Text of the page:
Mixed rankings are based on a range of measures rather than solely focusing on income, wealth or consumption. The idea is to put people’s access to opportunities and sense of well-being at the forefront, and encourage countries to guide their public policies towards making their citizens happier, rather than just increasing GDP.

Guardian inequality fig 4The World Happiness Report ranks 155 countries from 1 to 10 in terms of happiness, and is based on a survey of 1,000 people from each country. The measure is based on real GDP per capita, social support, healthy life expectancy and people’s perception of their freedom to make life choices, generosity, and perceptions of corruption.

In the latest report the Nordic countries lead the way, with Norway, Denmark and Iceland at the top of the list, while the Central African Republic, Burundi and Tanzania lag behind with low scores in GDP per capita, social support and people’s freedom to makes life choices.

However, wealth alone doesn’t bring happiness. According to the figures from the World Happiness Report, a high GDP doesn’t always equate with a high happiness ranking. Qatar, which has the highest contribution from GDP to its happiness ranking, comes in at 35. Likewise, while Hong Kong is in eighth place when it comes to GDP contribution, it only rates 71st in the overall happiness rankings. Norway, the highest ranking in terms of happiness, comes in third in the GDP rankings.’

It’s got some nice visuals too, like this drone video on South Africa’s inequality

To get in touch, email inequality.project@theguardian.com. But it doesn’t seem to have it’s own twitter handle or email subscription yet – cd you fix please, guys?

2 comments

  1. Slightly amusing / somewhat disturbing that the new Guardian inequality website comes with an advert banner for Emporio Armani!

  2. Iwish we could see a little deeper than equality. This word implies that we all have somewhat equal amounts of wealth, and that is a way of looking at our place in the world which is incorrect. It is as if the implied socialism were the way things should go. As we all know today, Socialism doesn’t work and one reason is that this assumption of equality is basically wrong. So what should it be replaced by?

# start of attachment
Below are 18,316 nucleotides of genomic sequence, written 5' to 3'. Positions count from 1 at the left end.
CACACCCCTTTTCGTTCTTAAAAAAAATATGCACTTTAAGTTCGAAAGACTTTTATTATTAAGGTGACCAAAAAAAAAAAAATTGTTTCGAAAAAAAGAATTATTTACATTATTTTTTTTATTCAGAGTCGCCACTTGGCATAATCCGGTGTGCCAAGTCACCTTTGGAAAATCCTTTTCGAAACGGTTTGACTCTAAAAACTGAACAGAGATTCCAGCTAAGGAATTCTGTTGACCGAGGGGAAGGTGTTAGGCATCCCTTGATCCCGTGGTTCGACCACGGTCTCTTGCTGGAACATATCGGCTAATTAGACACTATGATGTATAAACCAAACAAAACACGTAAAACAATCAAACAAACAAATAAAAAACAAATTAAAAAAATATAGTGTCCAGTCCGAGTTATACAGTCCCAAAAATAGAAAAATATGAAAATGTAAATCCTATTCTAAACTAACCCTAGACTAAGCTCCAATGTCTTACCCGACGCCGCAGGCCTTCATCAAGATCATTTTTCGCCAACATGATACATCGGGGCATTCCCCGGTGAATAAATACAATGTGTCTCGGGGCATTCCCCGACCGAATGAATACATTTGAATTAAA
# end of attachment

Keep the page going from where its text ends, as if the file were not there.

Equality of opportunity is the most obvious answer for those who have given it some thought. Many have not and are too ready to jump to conclusions without seeing what equality of opportunity implies. When we all have an equal chance, we won’t all make the most or best of it and this results in inequalities of earnings and personal ownership of wealth. The degree to which this occurs is assounding and the degree by which governments have failed to recognize it is even more shocking, considering how much knowledge there is about the causes and effects of the lack of this kind of inequality of opportunity.

    Opportunity is due to how we can take advantage of the natural resources on this planet and in particular how we use the land. Land ownership without giving a return for its right of privatization is unjust because we should all have equal rights to this wonderful benefit, but we do not. A sensible government which had no political lobbiests and wanted for all the communities to have an equal chance, would collect the benefit from owning the land as a revenue which would then be used for providing all the infrastructures for which today we pay taxes.

    TAX LAND NOT LABOR; TAX TAKINGS NOT MAKINGS!